Alice by Amedeo Modigliani at the National Gallery of Denmark, Copenhagen

Welcome to Art, Culture & Books with me Anthony King. Today I’ll be taking you on a photographic tour of a 1918 painting called ‘Alice’ by the one and only Amedeo Modigliani. It’s currently at the National Gallery of Denmark, Copenhagen.

Before I start today, if you can get hold of the DVD box set from France “The Heydays of Montparnasse” it will teach you everything you need to know about Paris turn of the century from eyewitness and many of the artists themselves. It’s hard to get and expensive but a must for your serious art lovers.

OK! Alice! Alice, an oil-on-canvas painting by Amedeo Modigliani from around 1918, currently resides in the Danish National Gallery, having been donated in 1928. Modigliani, renowned for his almost exclusive focus on the human figure, particularly gained fame for his portraits. When Modigliani made this painting, he had already figured out his own way of showing people in art. The girl in the painting is looking straight ahead, and the shapes and lines in the painting make it feel calm and organized, like everything is in the right place… almost in a geometric way.

Modigliani, celebrated for his iconic portraits featuring often mask-like faces and striking blue eyes, has left an indelible mark on the early 20th-century art scene. Born on July 12, 1884, in Livorno, Kingdom of Italy, Modigliani moved from Italy to Paris in 1906.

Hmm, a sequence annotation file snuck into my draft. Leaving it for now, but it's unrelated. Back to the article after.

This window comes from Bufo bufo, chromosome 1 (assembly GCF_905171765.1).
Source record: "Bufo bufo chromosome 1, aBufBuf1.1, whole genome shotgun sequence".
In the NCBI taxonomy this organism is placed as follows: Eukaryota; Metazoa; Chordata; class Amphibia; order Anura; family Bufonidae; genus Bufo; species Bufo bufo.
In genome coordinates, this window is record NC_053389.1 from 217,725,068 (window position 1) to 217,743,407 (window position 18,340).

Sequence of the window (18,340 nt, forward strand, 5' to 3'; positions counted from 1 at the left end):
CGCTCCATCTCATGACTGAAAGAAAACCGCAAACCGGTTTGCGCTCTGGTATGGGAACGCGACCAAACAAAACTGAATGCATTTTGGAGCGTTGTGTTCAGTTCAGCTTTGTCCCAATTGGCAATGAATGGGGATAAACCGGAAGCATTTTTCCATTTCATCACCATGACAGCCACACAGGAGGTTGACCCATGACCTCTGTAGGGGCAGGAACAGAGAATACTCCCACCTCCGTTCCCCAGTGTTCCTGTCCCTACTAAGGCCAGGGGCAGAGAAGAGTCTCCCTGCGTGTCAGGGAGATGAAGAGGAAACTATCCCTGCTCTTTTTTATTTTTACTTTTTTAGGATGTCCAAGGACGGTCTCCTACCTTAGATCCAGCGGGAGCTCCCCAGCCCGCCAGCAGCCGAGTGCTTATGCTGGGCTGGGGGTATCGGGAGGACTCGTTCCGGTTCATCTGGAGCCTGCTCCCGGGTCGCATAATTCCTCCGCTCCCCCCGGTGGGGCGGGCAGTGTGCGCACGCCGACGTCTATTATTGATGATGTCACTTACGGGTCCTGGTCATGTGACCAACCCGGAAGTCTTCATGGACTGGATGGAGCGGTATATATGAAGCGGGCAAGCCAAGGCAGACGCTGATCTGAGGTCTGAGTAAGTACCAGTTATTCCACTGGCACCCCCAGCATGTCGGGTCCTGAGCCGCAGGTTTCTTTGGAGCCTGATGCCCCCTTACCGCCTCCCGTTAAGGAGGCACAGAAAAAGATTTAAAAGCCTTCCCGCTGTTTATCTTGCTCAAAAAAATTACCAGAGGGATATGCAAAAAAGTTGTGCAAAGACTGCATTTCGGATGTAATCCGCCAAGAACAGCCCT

Settling in Montparnasse during 1908-09, he became a part of the international artists’ community. His unconventional lifestyle and premature death significantly contributed to the romanticized myth of the bohemian Parisian art scene. Residing in the Bateau-Lavoir in Montmartre, a haven for struggling artists, Modigliani rented a studio in Rue Caulaincourt. Despite the area’s poverty, he aimed to maintain an appearance of affluence, dressing well and adorning his studio with elegant furnishings and reproductions of classical art. Later, attempting to embody the spirit of a carefree artist, he donned brown pants, a red scarf, and a large black hat. However, even in this attire, he still seemed to grapple with life’s challenges. Within a year of his time in Paris, his demeanour and reputation underwent a noteworthy transformation from a smart artist to a kind of down and out struggling with alcohol and struggling with life.

By Anthony King (c)